Updated January 7, 2021 - 3:08 pm
The city of Las Vegas scored a courtroom victory in one of the long-running legal cases surrounding the defunct Badlands golf course.
Now-former District Court Judge Douglas Herndon ruled Dec. 29 on accusations that the city took 65 acres from the landowner, concluding that the case wasn’t ripe as he granted the city’s motion for summary judgment. Herndon on Monday was sworn in to a seat on the Nevada Supreme Court.
Herndon concluded a regulatory takings claim requires a developer to file at least one application that is denied and then another — with some change to the project, such as a smaller footprint — that is also rejected.
No evidence was presented that developer EHB Cos., which owns the land and controls the companies named as plaintiffs in the 2018 lawsuit, submitted any proposed project for the city to consider on the 65-acre parcel, according to Herndon’s ruling.
It is just one of four similar inverse condemnation lawsuits that EHB has filed against the city, accusing it of actions that have effectively wiped out much of the economic value or use of its 250-acre plot near Summerlin. Each case is focused on different parcels and, as of Thursday, only the lawsuit specific to the 65 acres had been ruled on.
Lawsuits separately alleging that 133, 35 and 17 acres of property were taken by the city remain pending and EHB — unlike with the 65-acre site — had previously submitted project applications for those plots, according to court records.
‘Highly confident’ of reversal
In his ruling, Herndon stopped short of addressing the merits of any remaining issues disputed by both sides since the three companion cases were still being litigated, suggesting that doing so might have been construed as having a limiting effect on other pending court actions.
Herndon, who was elected in November to the state Supreme Court, said during a Dec. 16 hearing before his ruling that he got the sense that one or more of the four cases were destined for the high court, according to a court transcript of the hearing.
Attorney Kermitt Waters, who is representing the plaintiffs, confirmed on Wednesday that Herndon was right.
“We disagree like we have before,” Waters said about the ruling. “It will be appealed to the Nevada Supreme Court and I am highly, highly confident that it will be reversed.”
The city declined to comment.
Burden to city taxpayers
EHB, the developer behind projects such as One Queensridge Place and Tivoli Village, has embarked on a costly and protracted legal battle against the city over the past few years as it tried to build homes on the former golf course.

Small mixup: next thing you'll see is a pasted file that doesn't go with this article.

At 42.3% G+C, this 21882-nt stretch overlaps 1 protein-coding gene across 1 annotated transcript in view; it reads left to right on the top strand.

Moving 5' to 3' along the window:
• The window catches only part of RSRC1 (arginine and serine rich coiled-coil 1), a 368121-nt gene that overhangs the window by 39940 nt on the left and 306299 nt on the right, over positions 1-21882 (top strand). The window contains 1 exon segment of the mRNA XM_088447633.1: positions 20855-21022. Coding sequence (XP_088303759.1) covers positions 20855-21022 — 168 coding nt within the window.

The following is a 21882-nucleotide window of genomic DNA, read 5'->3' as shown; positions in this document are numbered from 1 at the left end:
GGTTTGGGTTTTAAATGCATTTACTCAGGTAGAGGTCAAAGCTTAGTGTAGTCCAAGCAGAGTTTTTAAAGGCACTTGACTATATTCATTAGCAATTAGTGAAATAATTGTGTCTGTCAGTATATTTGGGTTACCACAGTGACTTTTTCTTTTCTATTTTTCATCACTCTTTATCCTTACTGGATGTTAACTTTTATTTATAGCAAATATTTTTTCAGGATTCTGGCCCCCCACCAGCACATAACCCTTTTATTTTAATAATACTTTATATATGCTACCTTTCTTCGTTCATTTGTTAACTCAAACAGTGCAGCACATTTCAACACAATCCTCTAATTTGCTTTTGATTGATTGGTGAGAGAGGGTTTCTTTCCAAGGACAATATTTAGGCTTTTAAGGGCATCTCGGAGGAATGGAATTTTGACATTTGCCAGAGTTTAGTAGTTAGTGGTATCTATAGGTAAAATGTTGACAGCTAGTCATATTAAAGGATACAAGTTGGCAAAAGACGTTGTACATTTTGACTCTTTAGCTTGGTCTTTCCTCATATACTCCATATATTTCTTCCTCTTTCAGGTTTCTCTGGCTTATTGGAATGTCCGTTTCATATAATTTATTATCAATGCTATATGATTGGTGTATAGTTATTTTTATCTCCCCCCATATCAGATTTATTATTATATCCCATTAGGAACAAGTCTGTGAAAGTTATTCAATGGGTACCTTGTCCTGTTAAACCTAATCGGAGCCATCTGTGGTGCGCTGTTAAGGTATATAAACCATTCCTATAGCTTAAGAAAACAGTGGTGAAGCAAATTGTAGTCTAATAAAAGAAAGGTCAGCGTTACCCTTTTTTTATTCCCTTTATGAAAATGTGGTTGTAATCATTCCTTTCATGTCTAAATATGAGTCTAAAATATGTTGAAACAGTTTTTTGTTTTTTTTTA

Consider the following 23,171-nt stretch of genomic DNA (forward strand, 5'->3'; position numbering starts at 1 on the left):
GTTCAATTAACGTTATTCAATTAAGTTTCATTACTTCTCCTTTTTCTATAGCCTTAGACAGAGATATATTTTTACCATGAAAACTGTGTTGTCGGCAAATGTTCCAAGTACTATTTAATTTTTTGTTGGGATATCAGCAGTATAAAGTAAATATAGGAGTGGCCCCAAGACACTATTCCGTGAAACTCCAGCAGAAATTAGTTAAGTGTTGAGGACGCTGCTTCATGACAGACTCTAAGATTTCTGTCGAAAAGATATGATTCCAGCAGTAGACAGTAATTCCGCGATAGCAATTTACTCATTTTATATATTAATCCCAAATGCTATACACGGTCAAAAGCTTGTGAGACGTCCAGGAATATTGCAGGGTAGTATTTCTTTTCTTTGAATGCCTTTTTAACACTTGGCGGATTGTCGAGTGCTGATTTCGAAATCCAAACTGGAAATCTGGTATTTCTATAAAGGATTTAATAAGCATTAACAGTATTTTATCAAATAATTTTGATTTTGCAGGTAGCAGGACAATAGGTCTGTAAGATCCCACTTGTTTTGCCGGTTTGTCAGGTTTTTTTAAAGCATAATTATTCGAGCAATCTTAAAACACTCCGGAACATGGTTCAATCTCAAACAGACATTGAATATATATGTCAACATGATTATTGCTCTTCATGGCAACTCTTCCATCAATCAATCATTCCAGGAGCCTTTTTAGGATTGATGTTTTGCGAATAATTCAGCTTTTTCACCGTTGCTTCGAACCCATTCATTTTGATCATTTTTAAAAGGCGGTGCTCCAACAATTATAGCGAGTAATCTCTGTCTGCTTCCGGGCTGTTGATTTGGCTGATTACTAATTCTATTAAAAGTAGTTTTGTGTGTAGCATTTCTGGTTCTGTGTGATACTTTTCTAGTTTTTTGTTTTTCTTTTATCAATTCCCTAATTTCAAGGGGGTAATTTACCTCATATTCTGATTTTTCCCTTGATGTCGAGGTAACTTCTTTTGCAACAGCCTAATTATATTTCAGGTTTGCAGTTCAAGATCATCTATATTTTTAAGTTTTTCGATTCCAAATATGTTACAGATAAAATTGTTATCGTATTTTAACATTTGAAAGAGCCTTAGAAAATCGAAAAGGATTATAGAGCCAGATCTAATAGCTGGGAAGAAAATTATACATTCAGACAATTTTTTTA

EHB had sought $101 million in damages for the alleged taking of just the 65-acre part of its land, the city’s attorneys said in court filings. Las Vegas has spent more than $3.2 million over the past five years on legal fees and staff costs, which spans beyond the inverse condemnation cases, as of Dec. 30, according to city records.
Plans to develop the 250 acres over the years were met with resistance by neighbors in the nearby affluent Queensridge community and the majority on the city council. High density, lowered property values on nearby land and a piecemeal approach to development were among the concerns.
The developer alleges that the city restricted its private property rights, required it to provide ongoing public access to its land and refused to accept applications, making it impossible to build.
“I’m not sure there could be more that a government entity could possibly do to a landowner to interfere with the use and enjoyment of their property that’s been done here,” EHB attorney James Leavitt said during the mid-December hearing, according to court transcripts.
City holds discretion
City lawmakers ultimately granted permission in 2017, however, for EHB to construct 435 luxury condos on 17 acres at the closed golf course’s eastern edge near Alta Drive and Rampart Boulevard. The decision was reaffirmed by the state Supreme Court in March after it had been invalidated in District Court.
In court filings, the city’s lawyers argued that the city holds broad discretion over land use and pointed to the condo project’s greenlight as a sign that Las Vegas is open to considering development at the location.
Andrew Schwartz, an attorney representing the city, said during the Dec. 16 hearing that the city’s approval of the condos increased the value of the 17-acre property by four times, citing figures he said were provided as evidence by the developer’s lawyers.
“You know, if the Constitution required that the taxpayers pay money to this developer here after its already quadrupled its money with 233 acres of property left, then, you know, it brings to mind that line from Dickens that you may be familiar with: If the law supposes that, then the law is an ass,” he said, according to court transcripts.